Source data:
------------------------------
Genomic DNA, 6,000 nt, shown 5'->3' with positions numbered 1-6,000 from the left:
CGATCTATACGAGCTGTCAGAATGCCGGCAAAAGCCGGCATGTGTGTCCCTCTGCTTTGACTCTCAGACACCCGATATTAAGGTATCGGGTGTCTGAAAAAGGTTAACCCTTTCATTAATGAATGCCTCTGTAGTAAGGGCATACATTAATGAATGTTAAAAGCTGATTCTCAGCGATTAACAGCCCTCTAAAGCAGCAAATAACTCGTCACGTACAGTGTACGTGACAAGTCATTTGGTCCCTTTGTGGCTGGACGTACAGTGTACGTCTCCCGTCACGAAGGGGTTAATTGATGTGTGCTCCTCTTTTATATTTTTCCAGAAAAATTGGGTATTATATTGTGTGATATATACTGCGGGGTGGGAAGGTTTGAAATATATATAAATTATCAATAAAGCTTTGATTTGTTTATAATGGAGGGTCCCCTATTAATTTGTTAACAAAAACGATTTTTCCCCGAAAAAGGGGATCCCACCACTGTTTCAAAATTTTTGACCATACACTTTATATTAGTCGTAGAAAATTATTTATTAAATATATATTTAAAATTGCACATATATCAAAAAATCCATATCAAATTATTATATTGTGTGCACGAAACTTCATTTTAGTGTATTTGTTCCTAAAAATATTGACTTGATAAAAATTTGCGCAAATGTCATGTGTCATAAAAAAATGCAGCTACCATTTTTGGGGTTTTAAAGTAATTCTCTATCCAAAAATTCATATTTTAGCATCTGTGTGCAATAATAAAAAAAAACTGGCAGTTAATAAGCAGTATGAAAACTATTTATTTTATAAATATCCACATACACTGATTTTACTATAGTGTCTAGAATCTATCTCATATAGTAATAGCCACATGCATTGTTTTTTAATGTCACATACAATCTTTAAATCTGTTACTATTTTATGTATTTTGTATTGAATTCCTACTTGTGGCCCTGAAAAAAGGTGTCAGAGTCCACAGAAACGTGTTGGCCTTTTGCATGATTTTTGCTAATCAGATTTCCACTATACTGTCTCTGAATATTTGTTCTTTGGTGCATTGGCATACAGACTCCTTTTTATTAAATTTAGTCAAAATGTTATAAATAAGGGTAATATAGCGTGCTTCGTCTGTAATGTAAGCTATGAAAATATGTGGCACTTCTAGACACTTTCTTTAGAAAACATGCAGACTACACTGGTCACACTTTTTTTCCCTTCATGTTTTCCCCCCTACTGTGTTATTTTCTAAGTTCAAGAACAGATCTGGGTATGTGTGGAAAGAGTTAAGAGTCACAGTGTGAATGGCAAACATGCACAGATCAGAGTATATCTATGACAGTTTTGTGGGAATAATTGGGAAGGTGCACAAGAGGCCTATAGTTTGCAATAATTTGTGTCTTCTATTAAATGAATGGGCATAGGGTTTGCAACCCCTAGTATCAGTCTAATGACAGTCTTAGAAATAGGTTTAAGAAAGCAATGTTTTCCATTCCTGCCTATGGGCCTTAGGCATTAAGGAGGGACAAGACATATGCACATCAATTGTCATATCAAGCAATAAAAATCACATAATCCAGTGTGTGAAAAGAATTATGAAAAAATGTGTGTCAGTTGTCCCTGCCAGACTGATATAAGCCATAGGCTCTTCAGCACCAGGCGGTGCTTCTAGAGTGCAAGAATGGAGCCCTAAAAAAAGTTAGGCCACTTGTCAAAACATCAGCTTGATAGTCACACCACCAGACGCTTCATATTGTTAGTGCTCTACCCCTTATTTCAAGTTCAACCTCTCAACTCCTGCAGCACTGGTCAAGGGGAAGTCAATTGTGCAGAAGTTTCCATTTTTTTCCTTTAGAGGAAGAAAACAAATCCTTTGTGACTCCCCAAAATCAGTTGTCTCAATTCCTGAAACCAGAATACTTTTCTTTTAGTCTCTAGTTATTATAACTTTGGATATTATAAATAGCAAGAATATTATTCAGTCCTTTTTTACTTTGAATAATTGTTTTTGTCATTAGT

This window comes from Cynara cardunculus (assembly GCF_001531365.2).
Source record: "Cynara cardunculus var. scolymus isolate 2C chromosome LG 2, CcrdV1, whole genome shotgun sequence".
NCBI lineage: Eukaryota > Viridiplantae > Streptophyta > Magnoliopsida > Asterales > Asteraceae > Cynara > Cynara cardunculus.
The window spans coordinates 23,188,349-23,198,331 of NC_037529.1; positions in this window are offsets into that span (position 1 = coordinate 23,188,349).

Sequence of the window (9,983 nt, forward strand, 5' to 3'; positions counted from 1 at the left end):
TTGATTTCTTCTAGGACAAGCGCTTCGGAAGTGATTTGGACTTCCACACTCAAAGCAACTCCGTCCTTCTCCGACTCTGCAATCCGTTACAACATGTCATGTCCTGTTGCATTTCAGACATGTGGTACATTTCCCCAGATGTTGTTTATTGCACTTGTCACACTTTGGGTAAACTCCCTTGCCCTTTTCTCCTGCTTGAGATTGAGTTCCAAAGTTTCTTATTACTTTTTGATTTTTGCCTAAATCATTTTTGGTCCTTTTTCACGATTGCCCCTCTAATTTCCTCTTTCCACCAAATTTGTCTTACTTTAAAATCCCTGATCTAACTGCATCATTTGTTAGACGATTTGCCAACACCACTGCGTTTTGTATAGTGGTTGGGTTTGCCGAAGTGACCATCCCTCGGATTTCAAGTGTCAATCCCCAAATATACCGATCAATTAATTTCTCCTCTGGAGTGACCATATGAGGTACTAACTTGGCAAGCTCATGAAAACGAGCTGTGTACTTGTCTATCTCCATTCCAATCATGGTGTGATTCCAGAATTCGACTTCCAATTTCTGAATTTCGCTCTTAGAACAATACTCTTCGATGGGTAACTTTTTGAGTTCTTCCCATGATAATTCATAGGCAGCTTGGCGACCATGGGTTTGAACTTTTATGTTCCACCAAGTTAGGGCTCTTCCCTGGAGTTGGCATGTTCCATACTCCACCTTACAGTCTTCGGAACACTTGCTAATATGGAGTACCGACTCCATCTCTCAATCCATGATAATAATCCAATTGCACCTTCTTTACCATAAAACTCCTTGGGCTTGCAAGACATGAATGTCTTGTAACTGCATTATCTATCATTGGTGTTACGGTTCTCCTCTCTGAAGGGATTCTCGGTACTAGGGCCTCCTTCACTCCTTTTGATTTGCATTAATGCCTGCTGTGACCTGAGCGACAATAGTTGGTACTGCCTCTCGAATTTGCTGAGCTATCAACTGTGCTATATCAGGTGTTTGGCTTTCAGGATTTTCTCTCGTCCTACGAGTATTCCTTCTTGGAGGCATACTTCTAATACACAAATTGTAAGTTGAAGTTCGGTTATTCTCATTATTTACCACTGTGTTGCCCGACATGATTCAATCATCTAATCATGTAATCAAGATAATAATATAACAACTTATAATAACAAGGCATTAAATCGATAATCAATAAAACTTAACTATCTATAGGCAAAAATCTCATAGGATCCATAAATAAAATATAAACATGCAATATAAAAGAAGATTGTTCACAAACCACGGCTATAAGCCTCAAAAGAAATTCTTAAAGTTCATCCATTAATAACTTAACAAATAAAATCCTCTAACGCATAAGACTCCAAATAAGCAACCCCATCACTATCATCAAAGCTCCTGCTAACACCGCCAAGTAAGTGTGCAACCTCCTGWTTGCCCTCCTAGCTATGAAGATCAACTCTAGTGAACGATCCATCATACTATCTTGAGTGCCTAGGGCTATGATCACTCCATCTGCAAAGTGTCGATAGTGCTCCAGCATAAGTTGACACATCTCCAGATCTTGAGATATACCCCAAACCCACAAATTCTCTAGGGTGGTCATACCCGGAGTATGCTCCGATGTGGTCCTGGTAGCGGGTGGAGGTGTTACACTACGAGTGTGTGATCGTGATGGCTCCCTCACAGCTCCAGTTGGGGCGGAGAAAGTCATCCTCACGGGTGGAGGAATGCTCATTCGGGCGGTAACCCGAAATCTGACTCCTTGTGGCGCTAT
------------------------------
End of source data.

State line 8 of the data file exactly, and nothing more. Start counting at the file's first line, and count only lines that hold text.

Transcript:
TTGATTTCTTCTAGGACAAGCGCTTCGGAAGTGATTTGGACTTCCACACTCAAAGCAACTCCGTCCTTCTCCGACTCTGCAATCCGTTACAACATGTCATGTCCTGTTGCATTTCAGACATGTGGTACATTTCCCCAGATGTTGTTTATTGCACTTGTCACACTTTGGGTAAACTCCCTTGCCCTTTTCTCCTGCTTGAGATTGAGTTCCAAAGTTTCTTATTACTTTTTGATTTTTGCCTAAATCATTTTTGGTCCTTTTTCACGATTGCCCCTCTAATTTCCTCTTTCCACCAAATTTGTCTTACTTTAAAATCCCTGATCTAACTGCATCATTTGTTAGACGATTTGCCAACACCACTGCGTTTTGTATAGTGGTTGGGTTTGCCGAAGTGACCATCCCTCGGATTTCAAGTGTCAATCCCCAAATATACCGATCAATTAATTTCTCCTCTGGAGTGACCATATGAGGTACTAACTTGGCAAGCTCATGAAAACGAGCTGTGTACTTGTCTATCTCCATTCCAATCATGGTGTGATTCCAGAATTCGACTTCCAATTTCTGAATTTCGCTCTTAGAACAATACTCTTCGATGGGTAACTTTTTGAGTTCTTCCCATGATAATTCATAGGCAGCTTGGCGACCATGGGTTTGAACTTTTATGTTCCACCAAGTTAGGGCTCTTCCCTGGAGTTGGCATGTTCCATACTCCACCTTACAGTCTTCGGAACACTTGCTAATATGGAGTACCGACTCCATCTCTCAATCCATGATAATAATCCAATTGCACCTTCTTTACCATAAAACTCCTTGGGCTTGCAAGACATGAATGTCTTGTAACTGCATTATCTATCATTGGTGTTACGGTTCTCCTCTCTGAAGGGATTCTCGGTACTAGGGCCTCCTTCACTCCTTTTGATTTGCATTAATGCCTGCTGTGACCTGAGCGACAATAGTTGGTACTGCCTCTCGAATTTGCTGAGCTATCAACTGTGCTATATCAGGTGTTTGGCTTTCAGGATTTTCTCTCGTCCTACGAGTATTCCTTCTTGGAGGCATACTTCTAATACACAAATTGTAAGTTGAAGTTCGGTTATTCTCATTATTTACCACTGTGTTGCCCGACATGATTCAATCATCTAATCATGTAATCAAGATAATAATATAACAACTTATAATAACAAGGCATTAAATCGATAATCAATAAAACTTAACTATCTATAGGCAAAAATCTCATAGGATCCATAAATAAAATATAAACATGCAATATAAAAGAAGATTGTTCACAAACCACGGCTATAAGCCTCAAAAGAAATTCTTAAAGTTCATCCATTAATAACTTAACAAATAAAATCCTCTAACGCATAAGACTCCAAATAAGCAACCCCATCACTATCATCAAAGCTCCTGCTAACACCGCCAAGTAAGTGTGCAACCTCCTGWTTGCCCTCCTAGCTATGAAGATCAACTCTAGTGAACGATCCATCATACTATCTTGAGTGCCTAGGGCTATGATCACTCCATCTGCAAAGTGTCGATAGTGCTCCAGCATAAGTTGACACATCTCCAGATCTTGAGATATACCCCAAACCCACAAATTCTCTAGGGTGGTCATACCCGGAGTATGCTCCGATGTGGTCCTGGTAGCGGGTGGAGGTGTTACACTACGAGTGTGTGATCGTGATGGCTCCCTCACAGCTCCAGTTGGGGCGGAGAAAGTCATCCTCACGGGTGGAGGAATGCTCATTCGGGCGGTAACCCGAAATCTGACTCCTTGTGGCGCTAT